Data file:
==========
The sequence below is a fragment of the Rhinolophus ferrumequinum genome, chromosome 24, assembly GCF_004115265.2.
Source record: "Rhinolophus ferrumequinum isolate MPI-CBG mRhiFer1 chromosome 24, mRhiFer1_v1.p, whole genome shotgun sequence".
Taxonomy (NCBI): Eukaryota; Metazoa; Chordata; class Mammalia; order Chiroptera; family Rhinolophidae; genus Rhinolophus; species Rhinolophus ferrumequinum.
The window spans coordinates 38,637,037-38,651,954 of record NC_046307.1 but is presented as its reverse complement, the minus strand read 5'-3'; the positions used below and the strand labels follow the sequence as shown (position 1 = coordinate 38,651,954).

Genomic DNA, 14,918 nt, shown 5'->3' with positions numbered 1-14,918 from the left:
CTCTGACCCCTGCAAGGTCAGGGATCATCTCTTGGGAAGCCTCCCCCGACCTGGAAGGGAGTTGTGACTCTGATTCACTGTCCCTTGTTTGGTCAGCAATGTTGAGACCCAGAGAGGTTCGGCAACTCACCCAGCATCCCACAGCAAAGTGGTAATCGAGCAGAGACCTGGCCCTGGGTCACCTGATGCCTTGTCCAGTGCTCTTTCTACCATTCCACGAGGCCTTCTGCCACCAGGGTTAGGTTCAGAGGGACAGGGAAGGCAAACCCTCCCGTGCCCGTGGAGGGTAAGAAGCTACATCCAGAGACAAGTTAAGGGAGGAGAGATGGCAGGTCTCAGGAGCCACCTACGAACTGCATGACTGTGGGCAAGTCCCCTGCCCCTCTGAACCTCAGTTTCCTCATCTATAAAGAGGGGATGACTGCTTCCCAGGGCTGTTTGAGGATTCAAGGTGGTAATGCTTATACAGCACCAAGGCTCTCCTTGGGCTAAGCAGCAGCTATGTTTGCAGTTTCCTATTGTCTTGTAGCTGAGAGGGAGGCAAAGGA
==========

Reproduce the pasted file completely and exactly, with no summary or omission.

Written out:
The sequence below is a fragment of the Rhinolophus ferrumequinum genome, chromosome 24, assembly GCF_004115265.2.
Source record: "Rhinolophus ferrumequinum isolate MPI-CBG mRhiFer1 chromosome 24, mRhiFer1_v1.p, whole genome shotgun sequence".
Taxonomy (NCBI): Eukaryota; Metazoa; Chordata; class Mammalia; order Chiroptera; family Rhinolophidae; genus Rhinolophus; species Rhinolophus ferrumequinum.
The window spans coordinates 38,637,037-38,651,954 of record NC_046307.1 but is presented as its reverse complement, the minus strand read 5'-3'; the positions used below and the strand labels follow the sequence as shown (position 1 = coordinate 38,651,954).

Genomic DNA, 14,918 nt, shown 5'->3' with positions numbered 1-14,918 from the left:
CTCTGACCCCTGCAAGGTCAGGGATCATCTCTTGGGAAGCCTCCCCCGACCTGGAAGGGAGTTGTGACTCTGATTCACTGTCCCTTGTTTGGTCAGCAATGTTGAGACCCAGAGAGGTTCGGCAACTCACCCAGCATCCCACAGCAAAGTGGTAATCGAGCAGAGACCTGGCCCTGGGTCACCTGATGCCTTGTCCAGTGCTCTTTCTACCATTCCACGAGGCCTTCTGCCACCAGGGTTAGGTTCAGAGGGACAGGGAAGGCAAACCCTCCCGTGCCCGTGGAGGGTAAGAAGCTACATCCAGAGACAAGTTAAGGGAGGAGAGATGGCAGGTCTCAGGAGCCACCTACGAACTGCATGACTGTGGGCAAGTCCCCTGCCCCTCTGAACCTCAGTTTCCTCATCTATAAAGAGGGGATGACTGCTTCCCAGGGCTGTTTGAGGATTCAAGGTGGTAATGCTTATACAGCACCAAGGCTCTCCTTGGGCTAAGCAGCAGCTATGTTTGCAGTTTCCTATTGTCTTGTAGCTGAGAGGGAGGCAAAGGA